A winter’s jaunt around Laurie Lee country

I didn’t realise quite how busy I’d been until I realised that I’d still not got round to blogging about our little day trip into Laurie Lee country back in the Christmas holidays (and there’s another post coming on Ironbridge, too). This was part two of a day that started at the hillfort at Painswick Beacon, which overlooks the Slad Valley in Gloucestershire, made famous by Cider with Rosie. The whole area is wonderful, though the way of life Laurie Lee described in the aforementioned memoir has, of course, sadly disappeared. When we pulled up in Slad, the village where Laurie Lee grew up and that he wrote about so vividly, the passage of time was evident in the telegraph poles that now interrupt the views of the valley.


This is the old school house, where Laurie Lee and his pals once had their lessons. It’s someone’s house now, I think – fancy living in a place with such literary connections! We didn’t manage to find the actual house he grew up in, but it’s a private home (it really should be a National Trust house, shouldn’t it?), so you can’t go into that either.


This is the view from the churchyard down to the Woolpack, Laurie Lee’s local. We went in and found it a quaint, old-fashioned English pub where we would have stopped for lunch had there been any tables free. Apparently Laurie Lee, sipping a pint at his usual table in the Woolpack, used to get asked by schoolchildren, “where is Laurie Lee buried?”! When he did actually die, his grave got pride of place by the door of the church, just to the left of this photo, so he’s still nice and close to the inn he once frequented. The views beyond are wonderful, particularly on the glorious day we visited.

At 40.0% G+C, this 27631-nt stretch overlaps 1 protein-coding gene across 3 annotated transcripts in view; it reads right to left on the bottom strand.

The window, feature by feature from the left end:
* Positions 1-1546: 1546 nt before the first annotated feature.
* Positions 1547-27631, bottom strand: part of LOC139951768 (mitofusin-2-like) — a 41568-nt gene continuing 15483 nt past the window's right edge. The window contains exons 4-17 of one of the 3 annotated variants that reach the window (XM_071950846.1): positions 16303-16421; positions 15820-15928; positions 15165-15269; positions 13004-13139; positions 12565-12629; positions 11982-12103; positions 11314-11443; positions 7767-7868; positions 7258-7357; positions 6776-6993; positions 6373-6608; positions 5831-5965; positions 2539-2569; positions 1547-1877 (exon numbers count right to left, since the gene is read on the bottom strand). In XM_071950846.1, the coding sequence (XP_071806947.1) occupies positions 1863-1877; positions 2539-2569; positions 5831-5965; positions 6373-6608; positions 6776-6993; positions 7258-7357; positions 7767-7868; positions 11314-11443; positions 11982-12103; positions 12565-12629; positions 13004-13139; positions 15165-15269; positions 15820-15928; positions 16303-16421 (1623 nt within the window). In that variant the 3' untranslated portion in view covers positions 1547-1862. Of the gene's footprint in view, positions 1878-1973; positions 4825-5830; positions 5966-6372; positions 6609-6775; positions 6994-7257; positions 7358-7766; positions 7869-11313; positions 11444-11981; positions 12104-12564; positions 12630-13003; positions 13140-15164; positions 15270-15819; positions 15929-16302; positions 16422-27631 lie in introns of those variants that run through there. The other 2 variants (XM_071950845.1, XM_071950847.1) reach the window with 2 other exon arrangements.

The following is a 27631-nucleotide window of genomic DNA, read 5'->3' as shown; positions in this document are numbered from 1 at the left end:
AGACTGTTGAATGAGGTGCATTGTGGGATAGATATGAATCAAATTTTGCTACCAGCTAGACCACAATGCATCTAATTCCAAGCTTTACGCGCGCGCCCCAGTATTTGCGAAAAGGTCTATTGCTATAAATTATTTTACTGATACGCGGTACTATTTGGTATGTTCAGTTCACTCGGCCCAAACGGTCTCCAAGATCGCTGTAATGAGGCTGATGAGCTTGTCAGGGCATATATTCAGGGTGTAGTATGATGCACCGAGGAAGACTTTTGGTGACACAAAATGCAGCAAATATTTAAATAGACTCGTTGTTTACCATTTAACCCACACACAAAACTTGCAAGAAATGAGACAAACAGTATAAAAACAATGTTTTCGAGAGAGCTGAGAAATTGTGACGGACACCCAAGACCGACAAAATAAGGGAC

The inscription on his simple gravestone reads, “He lies in the valley he loved”.


Down the road from Slad you reach another village called Selsley, where we found a charming spot for lunch in the form of the Bell Inn.


The shadows were lengthening by the time we reached Selsley Common, a short drive from where we’d stopped for lunch. We hadn’t planned to visit it, but the small carpark packed with cars was too intriguing not to make a spontaneous stop. We suspected there might be a view, and we were not wrong.


The views stretch for many miles around, more than compensating for the bracing wind.


I’ll leave you with a photo of this perfectly placed bench, where we would have lingered longer had it not been for the icy wind. The area may have changed a lot since Laurie Lee’s day, but it’s still a gorgeous part of the country and we’re lucky to have it so close by.


Comments are closed.